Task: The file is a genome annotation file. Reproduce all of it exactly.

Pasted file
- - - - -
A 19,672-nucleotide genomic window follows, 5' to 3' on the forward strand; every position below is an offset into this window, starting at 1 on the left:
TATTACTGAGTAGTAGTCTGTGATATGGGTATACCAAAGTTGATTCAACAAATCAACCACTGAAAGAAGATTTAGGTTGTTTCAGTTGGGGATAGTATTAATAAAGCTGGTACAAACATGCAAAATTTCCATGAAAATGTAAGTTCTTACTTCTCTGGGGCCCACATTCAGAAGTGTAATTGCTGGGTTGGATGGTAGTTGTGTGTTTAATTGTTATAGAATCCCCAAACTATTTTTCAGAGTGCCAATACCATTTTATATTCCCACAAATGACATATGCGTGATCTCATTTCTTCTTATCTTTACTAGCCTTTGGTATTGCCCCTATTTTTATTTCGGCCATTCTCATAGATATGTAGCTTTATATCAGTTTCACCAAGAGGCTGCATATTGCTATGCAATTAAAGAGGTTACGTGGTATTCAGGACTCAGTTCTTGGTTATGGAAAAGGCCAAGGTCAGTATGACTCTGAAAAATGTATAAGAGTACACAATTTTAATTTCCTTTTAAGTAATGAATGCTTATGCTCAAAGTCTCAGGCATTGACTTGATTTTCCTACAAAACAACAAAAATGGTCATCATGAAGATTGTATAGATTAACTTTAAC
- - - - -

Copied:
A 19,672-nucleotide genomic window follows, 5' to 3' on the forward strand; every position below is an offset into this window, starting at 1 on the left:
TATTACTGAGTAGTAGTCTGTGATATGGGTATACCAAAGTTGATTCAACAAATCAACCACTGAAAGAAGATTTAGGTTGTTTCAGTTGGGGATAGTATTAATAAAGCTGGTACAAACATGCAAAATTTCCATGAAAATGTAAGTTCTTACTTCTCTGGGGCCCACATTCAGAAGTGTAATTGCTGGGTTGGATGGTAGTTGTGTGTTTAATTGTTATAGAATCCCCAAACTATTTTTCAGAGTGCCAATACCATTTTATATTCCCACAAATGACATATGCGTGATCTCATTTCTTCTTATCTTTACTAGCCTTTGGTATTGCCCCTATTTTTATTTCGGCCATTCTCATAGATATGTAGCTTTATATCAGTTTCACCAAGAGGCTGCATATTGCTATGCAATTAAAGAGGTTACGTGGTATTCAGGACTCAGTTCTTGGTTATGGAAAAGGCCAAGGTCAGTATGACTCTGAAAAATGTATAAGAGTACACAATTTTAATTTCCTTTTAAGTAATGAATGCTTATGCTCAAAGTCTCAGGCATTGACTTGATTTTCCTACAAAACAACAAAAATGGTCATCATGAAGATTGTATAGATTAACTTTAAC